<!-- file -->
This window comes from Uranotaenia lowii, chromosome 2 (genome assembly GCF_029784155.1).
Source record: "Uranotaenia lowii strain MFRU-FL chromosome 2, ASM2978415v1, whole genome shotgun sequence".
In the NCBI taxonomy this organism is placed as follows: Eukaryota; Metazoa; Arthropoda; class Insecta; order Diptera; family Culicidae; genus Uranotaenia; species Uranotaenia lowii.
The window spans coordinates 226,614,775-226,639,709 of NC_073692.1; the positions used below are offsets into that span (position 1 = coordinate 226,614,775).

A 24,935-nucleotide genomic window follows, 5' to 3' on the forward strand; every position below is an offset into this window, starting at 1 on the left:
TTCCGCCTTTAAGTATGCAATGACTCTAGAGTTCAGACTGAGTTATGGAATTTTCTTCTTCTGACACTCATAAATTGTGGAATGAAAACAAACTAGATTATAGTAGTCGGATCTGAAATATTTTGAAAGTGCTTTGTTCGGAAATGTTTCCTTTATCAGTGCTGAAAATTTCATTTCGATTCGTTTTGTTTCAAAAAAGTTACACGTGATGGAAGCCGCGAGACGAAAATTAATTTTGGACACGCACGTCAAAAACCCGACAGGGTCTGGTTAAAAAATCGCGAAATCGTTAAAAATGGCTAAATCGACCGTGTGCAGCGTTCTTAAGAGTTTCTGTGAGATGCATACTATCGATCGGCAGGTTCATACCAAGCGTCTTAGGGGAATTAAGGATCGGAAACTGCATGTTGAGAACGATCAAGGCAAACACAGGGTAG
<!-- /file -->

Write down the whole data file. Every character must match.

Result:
This window comes from Uranotaenia lowii, chromosome 2 (genome assembly GCF_029784155.1).
Source record: "Uranotaenia lowii strain MFRU-FL chromosome 2, ASM2978415v1, whole genome shotgun sequence".
In the NCBI taxonomy this organism is placed as follows: Eukaryota; Metazoa; Arthropoda; class Insecta; order Diptera; family Culicidae; genus Uranotaenia; species Uranotaenia lowii.
The window spans coordinates 226,614,775-226,639,709 of NC_073692.1; the positions used below are offsets into that span (position 1 = coordinate 226,614,775).

A 24,935-nucleotide genomic window follows, 5' to 3' on the forward strand; every position below is an offset into this window, starting at 1 on the left:
TTCCGCCTTTAAGTATGCAATGACTCTAGAGTTCAGACTGAGTTATGGAATTTTCTTCTTCTGACACTCATAAATTGTGGAATGAAAACAAACTAGATTATAGTAGTCGGATCTGAAATATTTTGAAAGTGCTTTGTTCGGAAATGTTTCCTTTATCAGTGCTGAAAATTTCATTTCGATTCGTTTTGTTTCAAAAAAGTTACACGTGATGGAAGCCGCGAGACGAAAATTAATTTTGGACACGCACGTCAAAAACCCGACAGGGTCTGGTTAAAAAATCGCGAAATCGTTAAAAATGGCTAAATCGACCGTGTGCAGCGTTCTTAAGAGTTTCTGTGAGATGCATACTATCGATCGGCAGGTTCATACCAAGCGTCTTAGGGGAATTAAGGATCGGAAACTGCATGTTGAGAACGATCAAGGCAAACACAGGGTAG